Some of the best meals I’ve ever had have been at a handful of 5 star restaurants with 7 star prices. I’ve paid way too much for mediocre here as well as the staler moments, brilliant meal with great company.

    People:

    You will meet the most amusing people who have a bit of an edge, highly intelligent, to say the least.

    I think China attracts slightly bent individuals or it makes them that way.

    Family life:

    If you have a good family life and solid marriage you can make something positive of this from a family perspective. Families are not in the minority, certainly not where I live, the place is thick with families. If your marriage is on shaky grounds you probably wont want to come to China. There are forces here that will be the tipping point if your marriage is not solid.

    Alcohol:

    Fake but toxic spirits and crap wines poured into great bottles, I’ve had my fill to the point where I not longer drink out unless it is a regular place and I know it will most likely be what I ordered. The prices are ridiculous. Keep your booze at home, once you find a good wine merchant. Bring it back with you from trips home.

    Medical cover:

    I have good cover that I do not use but the entire expat medical cover and medical facilities are hugely overpriced and prescription drug pushing operations. I go to the docs for checkups and the like when I am home. The three times I’ve been in four years here have been for things that could not wait. The families I work with make more trips and seem happy with the services and their cover.

    Maid:

    Ayi, most families have help in the form of one or two ayi. They clean, mind children, pay bills and cook for the family. I found the experience annoying so prefer to do these things myself but anyone with children find the cost worth the breakages and ruined clothing.

    Driving:

    Some people have drivers, some have scooters. The roads are insane. I have been clipped, gashed by a scooter, I am lucky there have been far worse accidents to those at work or connected to work.

    The driving test, multiple choice, is a hoot.

    #5678
    Anonymous
    Guest

    Hi. New to forum and Shanghai, and China. I am here for work on a large project and leaving next week and I seem to have made a big mistake and need advice on how to deal with it.

    Basically I wound up with a large amount of RMB from a credit card transaction / scam gone wrong.

    Here’s the short story:

    I was walking around by myself and decided to get dinner at some small Japanese restaurant near Nanjing East. The bill was 160RMB but my company card was denied. Their english wasn’t very good so in a panic I gave them my bank card not realise it.

    A few min after I left I got a call from my bank asking to confirm I made a charge there. I said yes, and they told me it was for about $2500!!! I looked at my receipt and yes it did say 16000 RMB.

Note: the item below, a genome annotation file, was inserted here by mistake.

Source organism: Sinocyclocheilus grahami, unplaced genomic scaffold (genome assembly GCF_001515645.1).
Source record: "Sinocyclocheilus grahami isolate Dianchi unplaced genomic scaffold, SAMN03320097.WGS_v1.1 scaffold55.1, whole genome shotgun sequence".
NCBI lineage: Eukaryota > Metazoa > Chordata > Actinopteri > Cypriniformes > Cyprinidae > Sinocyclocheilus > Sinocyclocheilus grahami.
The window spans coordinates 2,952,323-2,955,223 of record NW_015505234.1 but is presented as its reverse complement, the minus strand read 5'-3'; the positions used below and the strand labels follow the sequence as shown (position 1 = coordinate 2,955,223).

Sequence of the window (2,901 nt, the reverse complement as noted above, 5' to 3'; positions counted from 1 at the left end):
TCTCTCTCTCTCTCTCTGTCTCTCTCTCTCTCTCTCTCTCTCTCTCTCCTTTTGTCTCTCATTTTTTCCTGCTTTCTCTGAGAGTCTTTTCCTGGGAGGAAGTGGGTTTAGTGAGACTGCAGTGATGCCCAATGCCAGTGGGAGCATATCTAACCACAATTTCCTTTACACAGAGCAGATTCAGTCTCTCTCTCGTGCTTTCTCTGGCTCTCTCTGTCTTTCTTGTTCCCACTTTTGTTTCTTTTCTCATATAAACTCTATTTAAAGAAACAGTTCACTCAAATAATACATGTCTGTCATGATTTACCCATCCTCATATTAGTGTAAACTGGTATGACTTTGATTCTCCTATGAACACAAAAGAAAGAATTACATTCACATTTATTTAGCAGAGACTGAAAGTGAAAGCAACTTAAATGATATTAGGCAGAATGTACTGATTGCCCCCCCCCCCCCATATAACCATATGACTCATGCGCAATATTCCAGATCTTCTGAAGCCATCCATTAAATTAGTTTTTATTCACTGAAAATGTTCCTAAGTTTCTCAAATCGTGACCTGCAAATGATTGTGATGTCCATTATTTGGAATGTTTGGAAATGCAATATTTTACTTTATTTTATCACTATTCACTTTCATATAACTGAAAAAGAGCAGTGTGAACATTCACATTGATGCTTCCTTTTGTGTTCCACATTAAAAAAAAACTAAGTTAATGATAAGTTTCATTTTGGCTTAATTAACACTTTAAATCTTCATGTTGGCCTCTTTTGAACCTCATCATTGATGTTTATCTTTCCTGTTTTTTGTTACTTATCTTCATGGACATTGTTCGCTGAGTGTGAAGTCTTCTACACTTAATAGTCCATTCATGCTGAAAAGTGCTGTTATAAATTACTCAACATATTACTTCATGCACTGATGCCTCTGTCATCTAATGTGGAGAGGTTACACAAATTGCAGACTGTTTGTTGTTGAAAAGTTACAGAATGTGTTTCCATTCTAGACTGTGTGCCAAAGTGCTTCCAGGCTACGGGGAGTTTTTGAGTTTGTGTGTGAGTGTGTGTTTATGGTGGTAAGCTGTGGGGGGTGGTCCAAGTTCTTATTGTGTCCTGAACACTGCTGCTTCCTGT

The printing was light and I must have mistaken them for decimal places. But there was my signature. I was terrified at the thought of the long process of fighting this as it was on a BANK CARD (dumbest thing I’ve ever done).

    I went back to the restaurant and asked them to fix the issue but all of a sudden their english was non-existent. I my panic and found it hard to speak slowly. Finally they found a manager who explained that they could not reverse the charge. I demanded to know why and they said it was just not possible, their machines did not work that way. I knew I was being taken advantage of and I was getting more and more angry.

    I told them I must bring the police (I had no idea how to get ahold of them). Instead they gave me cash. A giant stack of cash. The ordeal was terrifying so I just counted the cash with my hands shaking and then left with it and jumped into the first cab I could find rather than walk around with that much cash.

    So I wasn’t even thinking at the time, but now I’ve got about 15,000 RMB that I don’t know what to do with. I’m leaving Friday. I’m coming back in December but I don’t think I could ever spend that much here especially given my rules for reimbursement.

    I have no receipt for this cash and so cannot bring it all to the airport at once apparently. I thought about going back to find this place and trying to get them to credit my card instead but they were nasty and it was a horrifying experience.

    I want to see if there’s other options first. Even if it’ll cost me a little. I’ve been looking into any way I can get rid of it. Does anyone have any advice as far as how to get this into USD (ideally not with massive fees or horrible rates? I’m willing to handle some for this mistake but I don’t want to lose a ton).

    Any advice is would be extremely welcome.

    #5679
    Anonymous
    Guest

    GO to any bank with your PP each day and exchange a little at a time. I think you can do 3,000 a day, maybe 5,000. Is you start today, you will have it all exchanged by Friday. You can exchange any remaining you have at the airport when you get there. Pretty simple actually

    If that does not work, you can go to any 5 Star hotel and they have automated machines you can exchange RMB for USA, again, I think it’s 3,000 or 5,000 a day. The machines are in most of the major Branded hotels.

    Depending on your location, some are easier to find than others.

    If you are near Nanjing Road, I know for sure they have one at the JC Mandarin

    (across from plaza 66)

    #5680
    Anonymous
    Guest

    /profile/150-montclair/?do=hovercard” data-mentionid=”150″ href=”<___base_url___>/profile/150-montclair/” rel=””>@Montclair are you for real? You made it sound like you had sacks of 100 RMB bills worth 10+ million………

    You wrote a tear jerking essay about dealing with 16,000 RMB?

    16k is no one’s idea “large amounts of cash” especially in SH unless you are a cleaning lady.

    Go to the bank and exchange it…….. Then go home. Please.